Consumers are now enjoying endless first times, on a daily basis.
With so many Sonoma County and Napa County wineries, this truly hits home.
While VIRGIN CONSUMERS might be unfamiliar with a specific new product, brand or sector, they aren’t clueless or naïve. Au contraire: years of immersion in consumer societies means that even VIRGIN CONSUMERS are well versed in consumerism at large*.
That means previous Trend Briefings relating to changing consumer expectations and attitudes still apply: VIRGINS know good service – or even better, SERVILE BRANDS – when they see them. And it should go without saying that they expect FULL FRONTAL transparency – on ethics, business process, even financials – from brands, and will embrace a GENERATION G(ENEROSITY) approach to giving back to society.
Good read with many ideas that can be applied to the wine industry.
Great video from Google. Be sure to read the entire post for other humorous examples and action items.
For better or worse, customers are accustomed to the amazon shopping experience. Even if you are a small boutique winery, your e-comm experience is directly compared to the big guys. A priority for small wineries is to make the purchase funnel and check-out experience as simple and painless as possible.
Wine is already heavy/expensive to ship, sensitive to heat, limited by shipping regulations, and there’s no immediate gratification. Don’t add to the burden of buying online. Gilt Taste, Lot 18, Invino are making it easy to order online, and while these companies are filled with their own pros/cons (which deserves a separate conversation), they are paving the way for better wine e-commerce in 2013.Source: Mashable
Another great article by SVB on Wine describing the use of social media, the Millennial wine consumer, and the need for CRM in the wine industry. It’s great to finally see some accurate descriptions of the millennial wine consumer:
As far as the Millennials are concerned as you may have read from some of my other writings, they aren’t beating a path to your cellar door. Why? Because while they are the future consumer, today they can’t afford your wine if your shelf price is over $20. You could have the coolest, edgiest and most current tasting room experience in the world today; even play Techno in the background but the best you will hope to do is attract a young wine tasting crowd. You aren’t attracting wine buyers in Millennials.
This pretty much sums up the current state of Millennials the industry:
Millennials are wine drinkers but not really fine wine consumers.
They will be wine consumers, but not for another 5-10 years. So what should we as wine marketers do now? Try to better understand our customer experiences. Most small wineries who rely on direct to consumer sales are unaware of their customer habits, unable to capture that data, or unwilling to invest in the required technology to gain insight.
This is no longer booze and guessing, successful marketing requires accurate data. While this applies to all generations, it’s incredibly important for Millennials, who are always digitally connected, starting with more information, and presented with lots of options.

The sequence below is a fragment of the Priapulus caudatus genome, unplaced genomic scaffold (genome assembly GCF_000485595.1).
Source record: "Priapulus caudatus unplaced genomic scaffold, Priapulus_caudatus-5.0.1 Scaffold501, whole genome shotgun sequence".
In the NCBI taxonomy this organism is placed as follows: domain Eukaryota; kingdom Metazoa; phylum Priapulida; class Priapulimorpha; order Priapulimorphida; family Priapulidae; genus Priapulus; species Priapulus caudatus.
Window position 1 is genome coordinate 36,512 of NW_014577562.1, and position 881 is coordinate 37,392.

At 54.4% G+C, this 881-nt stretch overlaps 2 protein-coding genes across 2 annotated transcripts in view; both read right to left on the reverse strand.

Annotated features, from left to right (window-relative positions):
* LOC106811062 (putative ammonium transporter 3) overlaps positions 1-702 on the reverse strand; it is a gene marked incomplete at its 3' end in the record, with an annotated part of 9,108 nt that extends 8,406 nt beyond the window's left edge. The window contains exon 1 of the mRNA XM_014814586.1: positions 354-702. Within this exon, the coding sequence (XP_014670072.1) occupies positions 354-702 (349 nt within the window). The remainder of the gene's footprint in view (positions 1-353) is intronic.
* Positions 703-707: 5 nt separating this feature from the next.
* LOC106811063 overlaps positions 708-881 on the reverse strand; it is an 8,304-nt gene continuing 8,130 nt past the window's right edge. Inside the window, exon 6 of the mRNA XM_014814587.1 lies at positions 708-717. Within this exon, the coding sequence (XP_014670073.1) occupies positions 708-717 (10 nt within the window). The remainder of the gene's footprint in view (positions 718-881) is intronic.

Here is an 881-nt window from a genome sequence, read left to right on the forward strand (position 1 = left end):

My take is that this Millennial demographic is the “Experience Driven Generation.” Yes they like wine, but they also like Bourbon, craft beer, and mixologists. They like new experiences and they are willing to pay for a unique, personal, and memorable event.
While it currently might not always be a wine experience, knowing what specifically excites your customer (red vs white wines, events, food pairings, etc.) can go a long way in marketing one-to-one. Developing this strategy now can pay dividends down the road. In 5-10 years they will be the wine consumers and the marketing landscape will have changed.
As many other wineries, we’re currently struggling with getting our POS, wine club, e-commerce, email, CRM, and analytics to talk to each other. There’s a lot of silos and a lot of manual transfer of data. Our 2013 New Year’s resolution is to get these platforms integrated so we can better understand our customers. I would love to chat more about these data silos with the community.
As the world shifts to mobile, this is a great article describing an easy way to connect with mobile users.
Sales calls on a smartphone are unheard of. Texting is reserved for friends and family. Apps only reach select audiences. Social media is fine for listening — but not for selling.
But if you want to really want to have a relationship with mobile device users — soon to be another name for the majority of Americans — the channel that works best is email.
This works great for wineries, where staff are able to encourage patrons to opt-in to their email list in the tasting room and are then able to continue the conversation after the visit. We’ve seen success with magnum bottle raffles, or discounts on future releases as ways to entice users to volunteer their email address. With a quality opt-in list you’ll be able to reach an already familiar audience with much better engagement and response. Many check email with mobile, and with links that are mobile friendly, its easy to reach your target consumer.
Why try to buy your way in when consumers aren’t even paying attention? Here are some stats from the infographic courtesy of Mashable. Click through for the full infographic, there are some interesting talking points.
Google recently released a sub-site describing online consumer behavior, dedicated to better understanding the “Zero Moment of Truth.” As the mini-book describes, this zero moment is when consumers are actively seeking out online ratings, social media-based peer reviews, videos, and in-depth product details as they move down the path to purchase.
This “zero moment” is a big deal for wine brands. In the wine industry where there is a seemingly endless number of wineries with an endless number of current releases, the “zero moment” is becoming critical for a brand’s desire to be added to the consideration set. Wine brands must address, and even focus on, what people are saying about their product and how it is being presented to the world.
It’s worth noting (and google does a great job of this) that word-of-mouth and peer reviews have been around forever: